Current crowding

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Current crowding (also current crowding effect, or CCE) is a nonhomogenous distribution of current density through a conductor or semiconductor, especially at the vicinity of the contacts and over the PN junctions.

Current crowding is one of the limiting factors of efficiency of light emitting diodes. Materials with low mobility of charge carriers, e.g. Aluminium gallium indium phosphide (AlGaInP), are especially prone to current crowding phenomena. It is a dominant loss mechanism in some LEDs, where the current densities especially around the P-side contacts reach the part of the emission characteristics with lower brightness/current efficiency.[1]

Current crowding can lead to localized overheating and formation of thermal hot spots, in catastrophic cases leading to thermal runaway. Nonhomogenous distribution of current also aggravates electromigration effects and formation of voids (see e.g. Kirkendall effect). Formation of voids causes localized nonhomogeneity of current density, and the increased resistance around the void causes further localized temperature rise, which in turn accelerates the formation of the void. Conversely, localized lowering of current density may lead to deposition of the migrated atoms, leading to further lowering of current density and further deposition of material and formation of hillocks, which may cause short circuits.[2]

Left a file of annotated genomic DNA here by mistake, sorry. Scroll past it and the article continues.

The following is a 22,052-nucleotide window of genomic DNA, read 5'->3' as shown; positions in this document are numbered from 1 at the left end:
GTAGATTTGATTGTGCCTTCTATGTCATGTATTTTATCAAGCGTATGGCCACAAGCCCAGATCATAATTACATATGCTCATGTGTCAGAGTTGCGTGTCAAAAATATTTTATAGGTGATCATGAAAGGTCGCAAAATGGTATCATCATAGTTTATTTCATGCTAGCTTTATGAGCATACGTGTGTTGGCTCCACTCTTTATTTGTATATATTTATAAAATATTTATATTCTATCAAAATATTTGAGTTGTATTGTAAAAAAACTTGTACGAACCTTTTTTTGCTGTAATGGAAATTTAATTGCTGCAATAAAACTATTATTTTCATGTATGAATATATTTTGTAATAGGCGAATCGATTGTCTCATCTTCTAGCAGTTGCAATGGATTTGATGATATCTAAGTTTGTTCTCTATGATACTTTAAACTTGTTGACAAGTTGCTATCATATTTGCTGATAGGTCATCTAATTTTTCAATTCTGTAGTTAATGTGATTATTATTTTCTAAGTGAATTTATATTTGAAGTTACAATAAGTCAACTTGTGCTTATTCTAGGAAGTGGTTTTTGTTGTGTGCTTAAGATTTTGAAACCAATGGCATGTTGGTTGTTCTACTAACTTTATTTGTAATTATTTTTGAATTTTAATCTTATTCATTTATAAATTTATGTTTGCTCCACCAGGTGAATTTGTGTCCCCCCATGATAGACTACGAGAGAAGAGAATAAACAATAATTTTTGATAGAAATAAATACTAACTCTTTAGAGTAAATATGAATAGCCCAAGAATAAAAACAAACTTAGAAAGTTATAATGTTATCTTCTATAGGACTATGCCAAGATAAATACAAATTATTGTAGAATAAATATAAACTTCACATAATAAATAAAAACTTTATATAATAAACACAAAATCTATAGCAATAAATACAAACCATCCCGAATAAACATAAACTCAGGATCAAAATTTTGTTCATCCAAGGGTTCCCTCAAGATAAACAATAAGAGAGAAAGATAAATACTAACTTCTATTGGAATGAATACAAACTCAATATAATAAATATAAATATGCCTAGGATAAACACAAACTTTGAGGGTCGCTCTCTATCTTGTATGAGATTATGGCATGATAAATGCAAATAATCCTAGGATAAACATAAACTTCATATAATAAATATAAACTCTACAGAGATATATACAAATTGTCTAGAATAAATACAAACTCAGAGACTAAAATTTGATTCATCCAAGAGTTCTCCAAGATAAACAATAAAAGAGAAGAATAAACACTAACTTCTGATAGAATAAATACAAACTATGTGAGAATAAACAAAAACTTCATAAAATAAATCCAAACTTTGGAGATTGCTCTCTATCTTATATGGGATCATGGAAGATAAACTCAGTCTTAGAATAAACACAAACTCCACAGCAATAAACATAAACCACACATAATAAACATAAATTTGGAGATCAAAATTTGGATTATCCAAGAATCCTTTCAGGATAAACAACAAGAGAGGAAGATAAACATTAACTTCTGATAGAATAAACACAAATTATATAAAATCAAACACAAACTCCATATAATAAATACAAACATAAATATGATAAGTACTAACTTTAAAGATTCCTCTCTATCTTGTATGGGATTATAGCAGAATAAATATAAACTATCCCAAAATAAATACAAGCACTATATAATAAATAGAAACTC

In large bipolar transistors, the resistance of the base layer influences the distribution of current density through the base region, especially at the emitter side.[3]

Current crowding occurs especially at the areas of localized lowered resistance, or in areas where the field strength is concentrated (e.g. at the edges of layers).

  1. ^ "Optoelectronics: Infrared devices around 10µm wavelength". IMEC. IMEC. Archived from the original on 26 February 2009. Retrieved 31 July 2017. Current crowding is a major issue for AlGaInP LEDs due to the low mobility, inherent to the material system. 
  2. ^ "Electromigration : What is electromigration?". Middle East Technical University. Retrieved 31 July 2017. 
  3. ^ Van Zeghbroeck, Bart. "Bipolar Junction Transistors". ecee.colorado.edu. Retrieved 31 July 2017.